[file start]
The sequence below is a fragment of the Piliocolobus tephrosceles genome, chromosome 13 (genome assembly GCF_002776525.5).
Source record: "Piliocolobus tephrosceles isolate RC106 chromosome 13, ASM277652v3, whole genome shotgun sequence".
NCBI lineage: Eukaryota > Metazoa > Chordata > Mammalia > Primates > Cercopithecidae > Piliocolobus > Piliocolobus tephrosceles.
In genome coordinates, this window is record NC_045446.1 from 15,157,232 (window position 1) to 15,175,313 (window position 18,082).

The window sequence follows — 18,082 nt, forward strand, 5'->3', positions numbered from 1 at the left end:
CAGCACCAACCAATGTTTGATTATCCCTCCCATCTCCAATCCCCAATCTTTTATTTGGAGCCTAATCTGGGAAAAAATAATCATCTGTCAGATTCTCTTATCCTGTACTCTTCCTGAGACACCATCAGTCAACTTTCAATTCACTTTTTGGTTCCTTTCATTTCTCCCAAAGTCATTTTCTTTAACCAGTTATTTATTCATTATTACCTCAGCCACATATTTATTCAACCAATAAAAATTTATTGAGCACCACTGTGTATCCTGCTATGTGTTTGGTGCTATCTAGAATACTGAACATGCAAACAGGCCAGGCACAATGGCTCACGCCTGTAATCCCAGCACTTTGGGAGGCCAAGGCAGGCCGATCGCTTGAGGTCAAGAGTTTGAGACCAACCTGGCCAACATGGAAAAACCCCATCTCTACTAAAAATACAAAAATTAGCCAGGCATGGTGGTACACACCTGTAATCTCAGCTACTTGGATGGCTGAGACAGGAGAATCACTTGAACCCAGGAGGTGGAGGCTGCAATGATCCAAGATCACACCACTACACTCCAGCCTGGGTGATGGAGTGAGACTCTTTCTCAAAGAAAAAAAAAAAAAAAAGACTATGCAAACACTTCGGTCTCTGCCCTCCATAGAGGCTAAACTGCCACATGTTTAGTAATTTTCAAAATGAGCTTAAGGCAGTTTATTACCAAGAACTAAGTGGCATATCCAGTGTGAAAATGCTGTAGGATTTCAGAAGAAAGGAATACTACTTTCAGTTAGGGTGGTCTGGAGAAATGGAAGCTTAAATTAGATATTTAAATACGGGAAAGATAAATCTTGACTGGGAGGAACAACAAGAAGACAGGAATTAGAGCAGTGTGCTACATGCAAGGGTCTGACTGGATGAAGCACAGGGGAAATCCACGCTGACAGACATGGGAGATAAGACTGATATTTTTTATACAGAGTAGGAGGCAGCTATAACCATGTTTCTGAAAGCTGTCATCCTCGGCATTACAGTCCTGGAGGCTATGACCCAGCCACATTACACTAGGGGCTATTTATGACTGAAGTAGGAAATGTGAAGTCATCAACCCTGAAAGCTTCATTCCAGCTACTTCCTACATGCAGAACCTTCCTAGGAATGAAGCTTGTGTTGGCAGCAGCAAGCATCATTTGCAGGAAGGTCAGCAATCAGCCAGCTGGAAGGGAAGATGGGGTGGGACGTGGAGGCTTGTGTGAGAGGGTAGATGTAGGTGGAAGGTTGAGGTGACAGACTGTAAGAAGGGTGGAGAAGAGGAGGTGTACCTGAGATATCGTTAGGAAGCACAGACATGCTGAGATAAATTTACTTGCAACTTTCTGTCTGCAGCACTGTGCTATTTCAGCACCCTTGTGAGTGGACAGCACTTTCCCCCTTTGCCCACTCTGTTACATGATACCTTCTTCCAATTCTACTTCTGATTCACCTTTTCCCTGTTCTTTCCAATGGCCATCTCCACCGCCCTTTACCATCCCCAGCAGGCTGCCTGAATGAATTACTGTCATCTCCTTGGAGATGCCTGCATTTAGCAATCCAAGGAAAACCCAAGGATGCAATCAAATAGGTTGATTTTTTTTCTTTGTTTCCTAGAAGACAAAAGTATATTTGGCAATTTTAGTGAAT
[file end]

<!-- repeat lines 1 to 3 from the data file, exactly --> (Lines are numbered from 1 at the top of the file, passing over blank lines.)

The sequence below is a fragment of the Piliocolobus tephrosceles genome, chromosome 13 (genome assembly GCF_002776525.5).
Source record: "Piliocolobus tephrosceles isolate RC106 chromosome 13, ASM277652v3, whole genome shotgun sequence".
NCBI lineage: Eukaryota > Metazoa > Chordata > Mammalia > Primates > Cercopithecidae > Piliocolobus > Piliocolobus tephrosceles.